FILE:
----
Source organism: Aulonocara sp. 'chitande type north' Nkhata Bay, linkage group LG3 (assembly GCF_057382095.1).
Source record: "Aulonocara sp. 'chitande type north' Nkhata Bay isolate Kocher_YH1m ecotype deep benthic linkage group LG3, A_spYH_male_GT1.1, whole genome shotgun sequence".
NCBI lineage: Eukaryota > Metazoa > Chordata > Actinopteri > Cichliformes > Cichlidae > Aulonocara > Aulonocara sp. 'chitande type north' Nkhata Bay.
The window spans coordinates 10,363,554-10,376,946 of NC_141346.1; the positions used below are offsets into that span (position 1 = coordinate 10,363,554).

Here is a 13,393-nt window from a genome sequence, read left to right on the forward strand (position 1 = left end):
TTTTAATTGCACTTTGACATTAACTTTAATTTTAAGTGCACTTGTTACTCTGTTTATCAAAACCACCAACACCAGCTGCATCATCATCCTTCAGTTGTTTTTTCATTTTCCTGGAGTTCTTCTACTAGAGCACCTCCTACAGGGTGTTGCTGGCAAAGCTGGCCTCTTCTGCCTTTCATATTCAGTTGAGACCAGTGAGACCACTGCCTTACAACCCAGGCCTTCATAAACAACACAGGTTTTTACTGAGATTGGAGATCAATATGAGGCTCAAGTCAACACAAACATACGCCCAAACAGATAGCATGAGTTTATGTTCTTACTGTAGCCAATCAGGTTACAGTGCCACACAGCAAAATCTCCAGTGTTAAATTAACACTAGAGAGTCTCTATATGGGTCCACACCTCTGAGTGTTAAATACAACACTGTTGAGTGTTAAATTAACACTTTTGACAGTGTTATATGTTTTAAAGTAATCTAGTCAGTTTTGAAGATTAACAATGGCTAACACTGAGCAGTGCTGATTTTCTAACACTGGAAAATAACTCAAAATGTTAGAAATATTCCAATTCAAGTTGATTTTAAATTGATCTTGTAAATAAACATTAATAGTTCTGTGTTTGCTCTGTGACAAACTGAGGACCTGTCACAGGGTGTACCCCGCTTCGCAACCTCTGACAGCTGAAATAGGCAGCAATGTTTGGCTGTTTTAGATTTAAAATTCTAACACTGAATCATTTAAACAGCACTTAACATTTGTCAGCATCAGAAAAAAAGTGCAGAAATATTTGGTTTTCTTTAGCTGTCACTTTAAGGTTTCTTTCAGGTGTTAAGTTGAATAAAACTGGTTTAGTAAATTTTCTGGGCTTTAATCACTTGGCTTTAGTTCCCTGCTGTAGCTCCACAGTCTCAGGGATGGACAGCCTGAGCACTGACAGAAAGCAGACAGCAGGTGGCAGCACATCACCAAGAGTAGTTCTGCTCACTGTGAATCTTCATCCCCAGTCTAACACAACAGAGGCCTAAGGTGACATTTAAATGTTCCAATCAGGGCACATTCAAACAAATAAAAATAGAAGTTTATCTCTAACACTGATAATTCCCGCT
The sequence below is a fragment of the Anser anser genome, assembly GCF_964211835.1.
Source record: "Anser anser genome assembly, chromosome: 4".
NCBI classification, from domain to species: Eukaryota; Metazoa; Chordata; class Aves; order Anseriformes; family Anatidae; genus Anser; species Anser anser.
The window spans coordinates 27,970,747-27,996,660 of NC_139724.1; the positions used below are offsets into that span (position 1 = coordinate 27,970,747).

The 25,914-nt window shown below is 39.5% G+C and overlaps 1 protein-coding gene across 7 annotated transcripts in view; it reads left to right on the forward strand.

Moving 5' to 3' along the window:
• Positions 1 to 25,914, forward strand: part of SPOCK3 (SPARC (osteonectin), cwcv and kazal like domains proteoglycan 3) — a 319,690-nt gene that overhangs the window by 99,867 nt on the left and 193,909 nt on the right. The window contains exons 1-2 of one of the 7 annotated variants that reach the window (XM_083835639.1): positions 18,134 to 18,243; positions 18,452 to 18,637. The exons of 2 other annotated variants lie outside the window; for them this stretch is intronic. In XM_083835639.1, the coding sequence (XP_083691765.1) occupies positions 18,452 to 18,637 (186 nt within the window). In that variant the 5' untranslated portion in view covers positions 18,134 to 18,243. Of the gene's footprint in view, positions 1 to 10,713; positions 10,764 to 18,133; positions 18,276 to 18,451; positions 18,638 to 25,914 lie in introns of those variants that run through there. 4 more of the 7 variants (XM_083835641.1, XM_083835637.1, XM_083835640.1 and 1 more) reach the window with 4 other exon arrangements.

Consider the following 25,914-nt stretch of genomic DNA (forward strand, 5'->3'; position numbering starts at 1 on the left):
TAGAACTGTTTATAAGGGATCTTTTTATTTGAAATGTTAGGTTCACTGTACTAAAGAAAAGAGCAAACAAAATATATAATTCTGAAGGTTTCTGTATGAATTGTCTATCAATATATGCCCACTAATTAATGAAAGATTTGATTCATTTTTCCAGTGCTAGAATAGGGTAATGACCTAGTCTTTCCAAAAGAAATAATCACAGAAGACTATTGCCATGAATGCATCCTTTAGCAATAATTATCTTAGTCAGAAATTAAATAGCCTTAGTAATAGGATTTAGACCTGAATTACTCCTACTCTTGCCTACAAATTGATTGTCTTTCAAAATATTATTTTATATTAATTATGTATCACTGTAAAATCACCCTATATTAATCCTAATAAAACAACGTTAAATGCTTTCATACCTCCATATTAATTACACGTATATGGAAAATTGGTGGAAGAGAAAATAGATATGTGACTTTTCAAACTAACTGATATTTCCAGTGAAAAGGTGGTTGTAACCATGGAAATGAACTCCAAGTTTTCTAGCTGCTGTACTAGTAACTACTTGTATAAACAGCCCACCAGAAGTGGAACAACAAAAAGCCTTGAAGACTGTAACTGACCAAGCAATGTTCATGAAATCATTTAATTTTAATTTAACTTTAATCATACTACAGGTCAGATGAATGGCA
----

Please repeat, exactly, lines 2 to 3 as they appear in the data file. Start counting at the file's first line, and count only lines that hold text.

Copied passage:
Source record: "Aulonocara sp. 'chitande type north' Nkhata Bay isolate Kocher_YH1m ecotype deep benthic linkage group LG3, A_spYH_male_GT1.1, whole genome shotgun sequence".
NCBI lineage: Eukaryota > Metazoa > Chordata > Actinopteri > Cichliformes > Cichlidae > Aulonocara > Aulonocara sp. 'chitande type north' Nkhata Bay.